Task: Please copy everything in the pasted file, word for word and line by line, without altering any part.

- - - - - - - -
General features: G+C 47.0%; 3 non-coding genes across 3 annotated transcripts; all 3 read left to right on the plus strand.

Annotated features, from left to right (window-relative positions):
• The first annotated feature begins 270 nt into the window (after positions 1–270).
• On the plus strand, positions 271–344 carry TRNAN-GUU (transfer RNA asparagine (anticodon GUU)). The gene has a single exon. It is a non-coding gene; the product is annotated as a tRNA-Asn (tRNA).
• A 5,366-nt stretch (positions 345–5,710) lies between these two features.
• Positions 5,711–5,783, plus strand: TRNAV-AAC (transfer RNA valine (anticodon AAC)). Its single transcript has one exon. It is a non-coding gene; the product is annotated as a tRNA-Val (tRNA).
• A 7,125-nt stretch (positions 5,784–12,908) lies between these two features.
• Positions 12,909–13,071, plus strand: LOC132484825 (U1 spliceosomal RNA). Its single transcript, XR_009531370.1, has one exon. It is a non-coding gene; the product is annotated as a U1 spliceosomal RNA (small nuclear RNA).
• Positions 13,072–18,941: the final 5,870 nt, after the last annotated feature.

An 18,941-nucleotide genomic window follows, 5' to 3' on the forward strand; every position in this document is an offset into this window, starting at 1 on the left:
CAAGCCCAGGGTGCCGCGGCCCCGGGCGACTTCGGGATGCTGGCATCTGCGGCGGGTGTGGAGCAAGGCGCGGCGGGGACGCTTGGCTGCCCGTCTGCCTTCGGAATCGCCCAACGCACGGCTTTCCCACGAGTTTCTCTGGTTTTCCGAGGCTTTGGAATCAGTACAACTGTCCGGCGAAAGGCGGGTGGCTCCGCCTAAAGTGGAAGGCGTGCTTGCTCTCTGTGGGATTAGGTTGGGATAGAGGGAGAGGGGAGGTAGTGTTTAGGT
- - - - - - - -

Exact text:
General features: G+C 47.0%; 3 non-coding genes across 3 annotated transcripts; all 3 read left to right on the plus strand.

Annotated features, from left to right (window-relative positions):
• The first annotated feature begins 270 nt into the window (after positions 1–270).
• On the plus strand, positions 271–344 carry TRNAN-GUU (transfer RNA asparagine (anticodon GUU)). The gene has a single exon. It is a non-coding gene; the product is annotated as a tRNA-Asn (tRNA).
• A 5,366-nt stretch (positions 345–5,710) lies between these two features.
• Positions 5,711–5,783, plus strand: TRNAV-AAC (transfer RNA valine (anticodon AAC)). Its single transcript has one exon. It is a non-coding gene; the product is annotated as a tRNA-Val (tRNA).
• A 7,125-nt stretch (positions 5,784–12,908) lies between these two features.
• Positions 12,909–13,071, plus strand: LOC132484825 (U1 spliceosomal RNA). Its single transcript, XR_009531370.1, has one exon. It is a non-coding gene; the product is annotated as a U1 spliceosomal RNA (small nuclear RNA).
• Positions 13,072–18,941: the final 5,870 nt, after the last annotated feature.

An 18,941-nucleotide genomic window follows, 5' to 3' on the forward strand; every position in this document is an offset into this window, starting at 1 on the left:
CAAGCCCAGGGTGCCGCGGCCCCGGGCGACTTCGGGATGCTGGCATCTGCGGCGGGTGTGGAGCAAGGCGCGGCGGGGACGCTTGGCTGCCCGTCTGCCTTCGGAATCGCCCAACGCACGGCTTTCCCACGAGTTTCTCTGGTTTTCCGAGGCTTTGGAATCAGTACAACTGTCCGGCGAAAGGCGGGTGGCTCCGCCTAAAGTGGAAGGCGTGCTTGCTCTCTGTGGGATTAGGTTGGGATAGAGGGAGAGGGGAGGTAGTGTTTAGGT